Report of the International Whaling Commission (1994)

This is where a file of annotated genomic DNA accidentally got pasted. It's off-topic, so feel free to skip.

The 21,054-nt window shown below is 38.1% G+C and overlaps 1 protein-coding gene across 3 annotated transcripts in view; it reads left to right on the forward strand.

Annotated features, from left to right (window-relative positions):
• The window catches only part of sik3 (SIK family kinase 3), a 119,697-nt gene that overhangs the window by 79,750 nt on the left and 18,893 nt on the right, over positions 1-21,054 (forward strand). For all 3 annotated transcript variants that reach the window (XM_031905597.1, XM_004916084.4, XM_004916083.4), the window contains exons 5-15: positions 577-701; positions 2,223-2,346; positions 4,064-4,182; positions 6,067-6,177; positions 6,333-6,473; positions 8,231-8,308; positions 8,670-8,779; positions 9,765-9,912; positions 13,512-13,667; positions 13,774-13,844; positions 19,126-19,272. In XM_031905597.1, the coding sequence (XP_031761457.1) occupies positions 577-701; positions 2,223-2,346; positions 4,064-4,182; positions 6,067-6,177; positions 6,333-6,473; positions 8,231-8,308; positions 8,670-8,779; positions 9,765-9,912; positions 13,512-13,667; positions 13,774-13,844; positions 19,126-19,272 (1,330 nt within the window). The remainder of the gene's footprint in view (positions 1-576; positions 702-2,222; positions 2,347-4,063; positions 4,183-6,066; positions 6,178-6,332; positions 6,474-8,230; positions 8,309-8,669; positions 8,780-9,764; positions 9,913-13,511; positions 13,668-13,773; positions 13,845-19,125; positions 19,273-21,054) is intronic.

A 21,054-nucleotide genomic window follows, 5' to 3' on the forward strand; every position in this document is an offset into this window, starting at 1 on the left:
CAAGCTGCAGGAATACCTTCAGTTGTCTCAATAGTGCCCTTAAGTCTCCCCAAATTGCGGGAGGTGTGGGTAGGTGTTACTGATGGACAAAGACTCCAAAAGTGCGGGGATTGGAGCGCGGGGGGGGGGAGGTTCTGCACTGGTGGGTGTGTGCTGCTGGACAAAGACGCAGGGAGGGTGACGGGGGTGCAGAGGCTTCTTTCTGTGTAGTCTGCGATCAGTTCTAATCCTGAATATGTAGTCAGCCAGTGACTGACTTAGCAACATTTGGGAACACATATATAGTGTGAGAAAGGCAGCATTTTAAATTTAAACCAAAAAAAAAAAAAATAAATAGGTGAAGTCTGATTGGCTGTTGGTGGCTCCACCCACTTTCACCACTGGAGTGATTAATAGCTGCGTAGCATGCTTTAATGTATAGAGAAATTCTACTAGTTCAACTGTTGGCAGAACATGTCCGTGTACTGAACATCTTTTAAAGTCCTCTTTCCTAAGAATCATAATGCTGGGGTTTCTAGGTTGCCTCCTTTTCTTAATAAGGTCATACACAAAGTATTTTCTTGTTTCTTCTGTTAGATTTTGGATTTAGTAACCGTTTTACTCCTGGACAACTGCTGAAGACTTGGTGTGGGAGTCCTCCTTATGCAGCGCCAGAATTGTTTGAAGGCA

The Japanese squid driftnet fishery began in 1978 in the northwestern Pacific, targeting the flying squid, Ommastrephes bartrami, and was effectively closed in 1992. In response to the rapid growth of the fishery, the Japanese Government adopted a limited-entry licensing system in 1981, under which various regulations were implemented. The regulations established a seven month fishing period from 1 June to 31 December, and a fishing area between 20°N and 46°N and between 170°E and 145°W; the northern boundary changed monthly to minimise the bycatch of salmonids while maintaining the squid catch. Fishing effort was mostly confined to the north of 38°N. Most squid driftnet vessels were also engaged in other fisheries during the year. They were usually converted from salmon driftnet, long-line, jig and trawl vessels. Their gross tonnages ranged from about 60 to 500 CRT. A typical vessel deployed about 1,000 tans of net per operation. A tan is a unit of gillnet with a length and depth of 30-50m and 7-10m respectively. The net material was nylon monofilament and the mesh size ranged from 110-135mm, but mostly 110-120mm. The number of licensed vessels gradually decreased from 534 in 1981 to 231 (actually operated) in 1992, while the number of operations (fishing days) per year fluctuated between 13,775 and 35,549 during 1983-92. The total number of tans (not standardised) deployed per year gradually increased from 21 million (1982) to 36 million (1986) and then became stable at 32-36 million (1987-89). The total number decreased to 16 million tans in 1992. The annual flying squid catch also fluctuated between 123,719 and 215,778 tonnes, resulting in annual average catch rates of 3.8-7.9 t/day or 7.2-8.6 kg/tan. The estimated total cetacean bycatches for the 1989, 1990 and 1991 fishing seasons respectively are: 3,065, 3,093 and 3,204 (Dall’s porpoises), 12,449, 7,909 and 9,320 (northern right-whale dolphins), 6,154,4,447 and 3,784 (Pacific white-sided dolphins), 286, 562 and 1,035 (common dolphins), and 1,079, 624 and 664 (other and unidentified cetaceans). Possibilities for mitigating the bycatch of the cetaceans are discussed with respect to (1) the modification of driftnets including subsurface nets and smaller mesh size, (2) time-area regulation and (3) squid jigging.